As Paul was completing his third trip of proclaiming Jesus he was “hurrying to arrive in Jerusalem, if possible, by the day of Pentecost” (Acts 20:16 NET). But he also wanted to see the elders of the congregation in Ephesus, with whom he had spent several years. Because the ship was docking in Miletus he sent a message to Ephesus, asking the elders to come to him. What follows is a very sad scene in Paul’s life.
Paul had a message to give them. This message was to encourage them to go on without his being around as well as a warning to them about being faithful to God. Continue reading “The importance of God’s word”
“How blessed are those whose actions are blameless, who obey the law of the Lord. How blessed are those who observe his rules, and seek him with all their heart, who, moreover, do no wrong, but follow in his footsteps” (Psalm 119:1-3 NET).
Psalm 119 lies almost in the center of our Bibles. The actual middle chapter is the two verse Psalm 117, which is also the shortest chapter in the Bible. Psalm 119 is the longest with 176 verses. Continue reading “Meditating on God’s word”
Twice, while defending what he believed, Paul referred to his conscience. Our conscience is that part within us that distinguishes between what is right and what is wrong and serves as a guide to what we do. Having a clear conscience means that we do not go against what we believe is right and do what is wrong. Continue reading “Having a clear conscience”
Can you imagine what it was like for Cleopas and his friend as they walked home from Jerusalem on the Sunday after Passover? Both men were disciples of Jesus, yet their teacher had been executed over the weekend. As they began the two-hour walk back to their village they began discussing what had happened that holiday weekend.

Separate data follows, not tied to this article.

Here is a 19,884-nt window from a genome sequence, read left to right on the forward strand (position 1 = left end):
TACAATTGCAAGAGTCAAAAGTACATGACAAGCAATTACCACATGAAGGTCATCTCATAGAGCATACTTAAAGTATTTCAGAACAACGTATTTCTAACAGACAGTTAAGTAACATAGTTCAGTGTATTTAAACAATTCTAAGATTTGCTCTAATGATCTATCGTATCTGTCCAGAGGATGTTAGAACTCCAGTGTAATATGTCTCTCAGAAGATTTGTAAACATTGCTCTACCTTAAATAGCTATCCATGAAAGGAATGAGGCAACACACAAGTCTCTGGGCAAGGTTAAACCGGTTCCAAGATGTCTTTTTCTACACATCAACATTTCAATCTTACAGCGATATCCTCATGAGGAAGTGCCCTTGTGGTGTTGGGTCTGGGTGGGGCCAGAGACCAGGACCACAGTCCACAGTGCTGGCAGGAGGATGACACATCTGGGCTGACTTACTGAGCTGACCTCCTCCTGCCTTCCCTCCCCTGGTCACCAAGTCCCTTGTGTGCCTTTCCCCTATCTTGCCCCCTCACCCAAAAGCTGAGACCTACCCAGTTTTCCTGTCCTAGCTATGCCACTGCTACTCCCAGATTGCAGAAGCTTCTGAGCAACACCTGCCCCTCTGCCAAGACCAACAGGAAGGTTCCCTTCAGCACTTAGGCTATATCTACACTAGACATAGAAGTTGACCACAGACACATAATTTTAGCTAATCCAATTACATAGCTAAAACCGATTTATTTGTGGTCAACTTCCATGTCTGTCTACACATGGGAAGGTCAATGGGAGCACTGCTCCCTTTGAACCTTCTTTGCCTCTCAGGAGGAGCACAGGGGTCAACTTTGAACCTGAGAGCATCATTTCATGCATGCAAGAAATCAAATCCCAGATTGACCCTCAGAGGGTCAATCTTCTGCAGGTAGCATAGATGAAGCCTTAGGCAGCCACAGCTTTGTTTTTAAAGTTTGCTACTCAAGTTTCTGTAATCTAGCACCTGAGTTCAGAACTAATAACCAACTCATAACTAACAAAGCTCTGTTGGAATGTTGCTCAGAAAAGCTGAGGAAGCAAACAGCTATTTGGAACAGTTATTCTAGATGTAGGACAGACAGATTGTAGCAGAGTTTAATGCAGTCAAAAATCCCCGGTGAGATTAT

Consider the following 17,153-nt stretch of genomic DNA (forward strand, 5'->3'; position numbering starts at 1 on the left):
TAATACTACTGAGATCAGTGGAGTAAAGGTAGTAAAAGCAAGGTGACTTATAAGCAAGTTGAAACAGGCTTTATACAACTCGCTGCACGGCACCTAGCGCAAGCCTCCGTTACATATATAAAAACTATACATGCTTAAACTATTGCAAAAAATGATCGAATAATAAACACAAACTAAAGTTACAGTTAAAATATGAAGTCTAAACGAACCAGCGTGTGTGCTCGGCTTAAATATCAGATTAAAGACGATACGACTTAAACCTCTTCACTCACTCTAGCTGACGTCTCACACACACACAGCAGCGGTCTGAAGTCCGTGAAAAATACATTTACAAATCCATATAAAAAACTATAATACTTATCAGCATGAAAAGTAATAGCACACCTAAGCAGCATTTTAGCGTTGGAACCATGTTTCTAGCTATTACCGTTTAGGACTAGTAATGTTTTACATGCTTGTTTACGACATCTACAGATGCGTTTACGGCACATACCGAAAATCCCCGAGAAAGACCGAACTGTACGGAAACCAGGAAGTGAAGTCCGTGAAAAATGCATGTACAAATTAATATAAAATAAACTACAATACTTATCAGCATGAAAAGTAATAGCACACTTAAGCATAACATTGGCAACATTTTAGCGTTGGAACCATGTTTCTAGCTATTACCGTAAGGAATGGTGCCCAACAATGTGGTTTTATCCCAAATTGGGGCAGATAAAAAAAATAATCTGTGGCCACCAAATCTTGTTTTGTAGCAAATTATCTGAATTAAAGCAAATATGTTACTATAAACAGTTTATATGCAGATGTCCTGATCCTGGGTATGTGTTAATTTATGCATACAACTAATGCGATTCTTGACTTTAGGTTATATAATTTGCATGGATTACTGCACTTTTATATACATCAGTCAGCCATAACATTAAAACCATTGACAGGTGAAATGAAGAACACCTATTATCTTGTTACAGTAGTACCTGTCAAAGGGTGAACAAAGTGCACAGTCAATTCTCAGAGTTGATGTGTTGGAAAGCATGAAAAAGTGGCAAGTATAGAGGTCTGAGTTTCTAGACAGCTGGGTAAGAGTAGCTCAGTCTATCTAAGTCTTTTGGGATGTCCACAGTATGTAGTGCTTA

The discussion they had became quite emotional and possibly even heated. And then a stranger joined them and asked, “What is this dispute that you’re having with each other as you are walking?” (Luke 24:17 CSB). They stopped walking and looked sad and discouraged. Continue reading “Their hearts burned within them”
Is the term “Long-Winded Sermon” a redundant expression?
I remember telling a brother, in jest, that according to Acts 20:7, I had biblical precedent for preaching until midnight. He laughed, then said, “That’s fine. You can preach until midnight, as long as you can also raise people from the dead” (in a reference to the sleep-deprived Eutychus). I had an answer for him. I reminded him that Paul did not stop at midnight, he was merely interrupted at midnight. He continued to talk to the brethren at Troas until the next morning! Continue reading “Preaching: the Rodney Dangerfield of worship”
As we approach the beginning of another new year, thoughts often go to how we can improve our lives. What changes do we need to make in our life? How can we grow to be more like Jesus?
At the beginning of Paul’s letter to the Christians in Colossae, he was thinking about how they needed to grow. They were a people of faith, love and hope – and these were evident in their lives. But they still needed to grow. Notice his prayer for them. Continue reading “Becoming fully pleasing to God”